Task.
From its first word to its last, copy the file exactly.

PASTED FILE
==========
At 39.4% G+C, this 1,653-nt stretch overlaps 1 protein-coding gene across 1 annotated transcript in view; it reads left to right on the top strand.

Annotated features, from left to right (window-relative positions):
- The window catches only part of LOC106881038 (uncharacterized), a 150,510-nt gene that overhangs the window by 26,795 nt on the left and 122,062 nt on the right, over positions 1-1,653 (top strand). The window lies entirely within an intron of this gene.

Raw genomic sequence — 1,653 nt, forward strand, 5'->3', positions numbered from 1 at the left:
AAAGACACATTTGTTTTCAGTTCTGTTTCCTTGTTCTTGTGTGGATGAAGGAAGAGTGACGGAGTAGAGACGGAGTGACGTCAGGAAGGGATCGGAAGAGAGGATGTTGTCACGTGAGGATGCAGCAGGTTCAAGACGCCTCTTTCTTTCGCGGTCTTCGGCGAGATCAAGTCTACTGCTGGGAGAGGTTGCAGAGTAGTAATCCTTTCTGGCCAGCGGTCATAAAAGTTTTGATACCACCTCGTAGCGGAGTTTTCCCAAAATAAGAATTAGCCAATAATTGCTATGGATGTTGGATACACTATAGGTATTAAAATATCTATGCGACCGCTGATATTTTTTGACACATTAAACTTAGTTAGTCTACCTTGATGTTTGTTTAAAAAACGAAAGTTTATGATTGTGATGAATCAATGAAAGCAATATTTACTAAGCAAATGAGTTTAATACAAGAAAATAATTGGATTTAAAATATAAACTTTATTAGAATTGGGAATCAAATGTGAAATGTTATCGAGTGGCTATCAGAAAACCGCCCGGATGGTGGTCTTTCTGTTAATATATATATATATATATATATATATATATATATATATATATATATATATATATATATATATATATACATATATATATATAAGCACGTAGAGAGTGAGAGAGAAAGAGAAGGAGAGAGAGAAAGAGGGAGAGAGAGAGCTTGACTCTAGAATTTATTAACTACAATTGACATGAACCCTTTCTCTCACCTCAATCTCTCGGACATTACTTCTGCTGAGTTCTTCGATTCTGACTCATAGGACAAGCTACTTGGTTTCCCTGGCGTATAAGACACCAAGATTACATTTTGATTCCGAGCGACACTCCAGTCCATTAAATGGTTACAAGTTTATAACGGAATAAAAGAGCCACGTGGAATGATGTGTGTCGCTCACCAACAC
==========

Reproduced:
At 39.4% G+C, this 1,653-nt stretch overlaps 1 protein-coding gene across 1 annotated transcript in view; it reads left to right on the top strand.

Annotated features, from left to right (window-relative positions):
- The window catches only part of LOC106881038 (uncharacterized), a 150,510-nt gene that overhangs the window by 26,795 nt on the left and 122,062 nt on the right, over positions 1-1,653 (top strand). The window lies entirely within an intron of this gene.

Raw genomic sequence — 1,653 nt, forward strand, 5'->3', positions numbered from 1 at the left:
AAAGACACATTTGTTTTCAGTTCTGTTTCCTTGTTCTTGTGTGGATGAAGGAAGAGTGACGGAGTAGAGACGGAGTGACGTCAGGAAGGGATCGGAAGAGAGGATGTTGTCACGTGAGGATGCAGCAGGTTCAAGACGCCTCTTTCTTTCGCGGTCTTCGGCGAGATCAAGTCTACTGCTGGGAGAGGTTGCAGAGTAGTAATCCTTTCTGGCCAGCGGTCATAAAAGTTTTGATACCACCTCGTAGCGGAGTTTTCCCAAAATAAGAATTAGCCAATAATTGCTATGGATGTTGGATACACTATAGGTATTAAAATATCTATGCGACCGCTGATATTTTTTGACACATTAAACTTAGTTAGTCTACCTTGATGTTTGTTTAAAAAACGAAAGTTTATGATTGTGATGAATCAATGAAAGCAATATTTACTAAGCAAATGAGTTTAATACAAGAAAATAATTGGATTTAAAATATAAACTTTATTAGAATTGGGAATCAAATGTGAAATGTTATCGAGTGGCTATCAGAAAACCGCCCGGATGGTGGTCTTTCTGTTAATATATATATATATATATATATATATATATATATATATATATATATATATATATATATATATATATACATATATATATATAAGCACGTAGAGAGTGAGAGAGAAAGAGAAGGAGAGAGAGAAAGAGGGAGAGAGAGAGCTTGACTCTAGAATTTATTAACTACAATTGACATGAACCCTTTCTCTCACCTCAATCTCTCGGACATTACTTCTGCTGAGTTCTTCGATTCTGACTCATAGGACAAGCTACTTGGTTTCCCTGGCGTATAAGACACCAAGATTACATTTTGATTCCGAGCGACACTCCAGTCCATTAAATGGTTACAAGTTTATAACGGAATAAAAGAGCCACGTGGAATGATGTGTGTCGCTCACCAACAC